Earlier this week I asked the question: Offline versus Online Writing – Which is More Profitable? I was pleased with the discussion that post started, but from the comments I was really surprised to find out that some writers apparently think that the only way to get an offline writing job is to send out query letters.
While it’s true that you need to send out query letters if you want to publish an article in a magazine or have a book published, there are many less glamorous opportunities for writers that don’t require a query letter. I’ve taken the time to list a few of those opportunities here.
Gig Number 1: Public Relations Writer
What it is: Create press releases, media kits, and advertising copy for businesses and organizations.
Who needs this? Small to medium companies, particularly those without a web presence. Non-profit organizations.
Gig Number 2: Newsletter Editor
What it is: Write, edit, and coordinate the production of a weekly, monthly, or quarterly newsletter.
Who needs this? Any organization that still mails a newsletter. Clients can include: small to medium companies, non-profit organizations, community groups, schools and churches, groups of hobbyists, and anyone else who publishes a newsletter.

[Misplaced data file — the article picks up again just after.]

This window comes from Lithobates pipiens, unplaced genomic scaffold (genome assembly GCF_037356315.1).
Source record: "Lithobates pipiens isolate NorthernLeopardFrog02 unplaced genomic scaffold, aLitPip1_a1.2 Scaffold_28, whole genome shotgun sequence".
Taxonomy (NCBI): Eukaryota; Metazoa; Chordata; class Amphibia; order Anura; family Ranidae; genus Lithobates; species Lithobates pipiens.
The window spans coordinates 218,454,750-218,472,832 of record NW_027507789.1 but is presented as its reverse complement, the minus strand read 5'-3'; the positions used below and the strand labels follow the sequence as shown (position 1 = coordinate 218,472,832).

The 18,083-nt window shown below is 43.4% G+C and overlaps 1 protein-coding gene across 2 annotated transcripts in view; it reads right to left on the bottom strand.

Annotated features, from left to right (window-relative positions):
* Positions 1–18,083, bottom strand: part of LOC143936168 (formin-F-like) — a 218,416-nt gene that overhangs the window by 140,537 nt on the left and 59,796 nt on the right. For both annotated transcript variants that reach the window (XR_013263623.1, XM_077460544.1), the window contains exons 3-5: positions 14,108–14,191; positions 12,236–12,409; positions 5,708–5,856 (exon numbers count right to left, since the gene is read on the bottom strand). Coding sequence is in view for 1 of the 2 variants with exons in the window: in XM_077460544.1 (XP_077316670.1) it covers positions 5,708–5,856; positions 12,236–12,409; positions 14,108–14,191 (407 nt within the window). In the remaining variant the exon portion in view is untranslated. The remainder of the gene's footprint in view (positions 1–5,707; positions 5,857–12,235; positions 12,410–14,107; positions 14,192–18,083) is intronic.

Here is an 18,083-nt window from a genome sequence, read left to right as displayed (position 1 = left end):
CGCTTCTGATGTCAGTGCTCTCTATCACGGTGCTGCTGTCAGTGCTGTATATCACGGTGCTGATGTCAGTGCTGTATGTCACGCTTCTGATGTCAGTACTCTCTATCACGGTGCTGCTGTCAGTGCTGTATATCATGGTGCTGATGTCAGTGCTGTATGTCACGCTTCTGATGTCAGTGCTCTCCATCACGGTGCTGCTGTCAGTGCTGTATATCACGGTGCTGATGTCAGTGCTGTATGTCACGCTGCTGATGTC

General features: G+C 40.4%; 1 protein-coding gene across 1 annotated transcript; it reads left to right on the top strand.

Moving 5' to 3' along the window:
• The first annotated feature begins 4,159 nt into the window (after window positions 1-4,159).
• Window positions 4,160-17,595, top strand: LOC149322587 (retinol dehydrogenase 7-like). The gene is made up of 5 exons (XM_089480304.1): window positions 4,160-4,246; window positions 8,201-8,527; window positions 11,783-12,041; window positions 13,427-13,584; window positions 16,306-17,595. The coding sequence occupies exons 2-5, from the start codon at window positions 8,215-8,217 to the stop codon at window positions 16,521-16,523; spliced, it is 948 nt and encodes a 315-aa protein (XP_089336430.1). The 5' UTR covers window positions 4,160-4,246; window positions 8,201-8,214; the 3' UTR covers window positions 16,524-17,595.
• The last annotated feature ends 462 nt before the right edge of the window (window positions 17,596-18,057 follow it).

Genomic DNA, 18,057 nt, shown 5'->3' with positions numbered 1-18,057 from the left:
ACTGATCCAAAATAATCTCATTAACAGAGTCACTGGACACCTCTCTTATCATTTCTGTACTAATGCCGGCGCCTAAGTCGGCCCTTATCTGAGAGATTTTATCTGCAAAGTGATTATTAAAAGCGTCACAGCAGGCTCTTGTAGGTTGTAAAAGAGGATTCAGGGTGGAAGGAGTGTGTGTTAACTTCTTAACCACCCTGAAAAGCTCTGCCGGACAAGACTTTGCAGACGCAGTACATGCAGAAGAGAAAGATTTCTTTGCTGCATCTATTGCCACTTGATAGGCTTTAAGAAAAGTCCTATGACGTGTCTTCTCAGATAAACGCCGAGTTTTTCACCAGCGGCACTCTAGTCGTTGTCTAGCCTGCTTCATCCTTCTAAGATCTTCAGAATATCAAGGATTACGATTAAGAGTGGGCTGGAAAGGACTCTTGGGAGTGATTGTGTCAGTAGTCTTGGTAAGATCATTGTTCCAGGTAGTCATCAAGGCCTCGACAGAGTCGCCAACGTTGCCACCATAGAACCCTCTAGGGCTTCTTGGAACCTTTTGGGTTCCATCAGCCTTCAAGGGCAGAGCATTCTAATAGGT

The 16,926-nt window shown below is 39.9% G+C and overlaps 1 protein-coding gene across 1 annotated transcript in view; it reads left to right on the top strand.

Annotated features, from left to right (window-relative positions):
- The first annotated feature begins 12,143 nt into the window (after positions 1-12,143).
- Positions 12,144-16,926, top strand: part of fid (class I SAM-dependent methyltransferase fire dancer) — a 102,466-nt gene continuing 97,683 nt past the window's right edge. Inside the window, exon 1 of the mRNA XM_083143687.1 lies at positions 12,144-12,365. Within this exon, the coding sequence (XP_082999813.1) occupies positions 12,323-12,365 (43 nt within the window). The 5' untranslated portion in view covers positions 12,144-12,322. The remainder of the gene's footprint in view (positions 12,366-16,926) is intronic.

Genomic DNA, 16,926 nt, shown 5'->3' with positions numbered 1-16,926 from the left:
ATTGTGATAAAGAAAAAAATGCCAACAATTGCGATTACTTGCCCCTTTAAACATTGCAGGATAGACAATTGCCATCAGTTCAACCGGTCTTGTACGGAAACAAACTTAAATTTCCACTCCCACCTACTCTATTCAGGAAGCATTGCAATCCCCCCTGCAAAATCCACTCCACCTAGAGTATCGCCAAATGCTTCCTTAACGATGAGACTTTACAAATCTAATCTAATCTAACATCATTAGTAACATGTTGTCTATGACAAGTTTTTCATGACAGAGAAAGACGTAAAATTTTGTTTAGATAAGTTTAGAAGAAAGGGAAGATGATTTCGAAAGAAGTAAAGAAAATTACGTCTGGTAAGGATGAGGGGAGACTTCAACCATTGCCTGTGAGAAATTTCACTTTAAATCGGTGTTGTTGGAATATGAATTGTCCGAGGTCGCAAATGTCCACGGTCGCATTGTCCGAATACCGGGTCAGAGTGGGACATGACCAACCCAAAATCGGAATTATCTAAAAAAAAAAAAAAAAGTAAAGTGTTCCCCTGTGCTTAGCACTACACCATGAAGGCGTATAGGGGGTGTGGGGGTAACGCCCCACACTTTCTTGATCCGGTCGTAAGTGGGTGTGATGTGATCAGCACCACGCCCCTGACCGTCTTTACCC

Gig Number 3: Proposal Writer
What it is: Write and edit sales or grant proposals.
Who needs this? Sales people. Those who submit grant proposals to the government or to charitable foundations.
Gig Number 4: Technical Writer
What it is: Write instructions for products to be included with the product when it ships.
Who needs this? Companies who include paper instructions with their products.
Gig Number 5: Editor/Proofreader
What it is: Edit documents for grammar, spelling, and punctuation errors. Advanced editing may require content suggestions and/or fact checking.
Who needs this? Other writers. Students. Publishing houses. Companies.
These are just a small sampling of offline jobs available to writers. You won’t get a byline or author credit for most of this work, but you should be able to earn a nice paycheck.
Next week, I’ll list some offline methods for finding writing jobs. In the meantime, feel free to add your own offline writing suggestions in the comments.
Edited to Add: Here is my post about marketing your writing offline.
Contents (c) Copyright 2007, Laura Spencer. All rights reserved.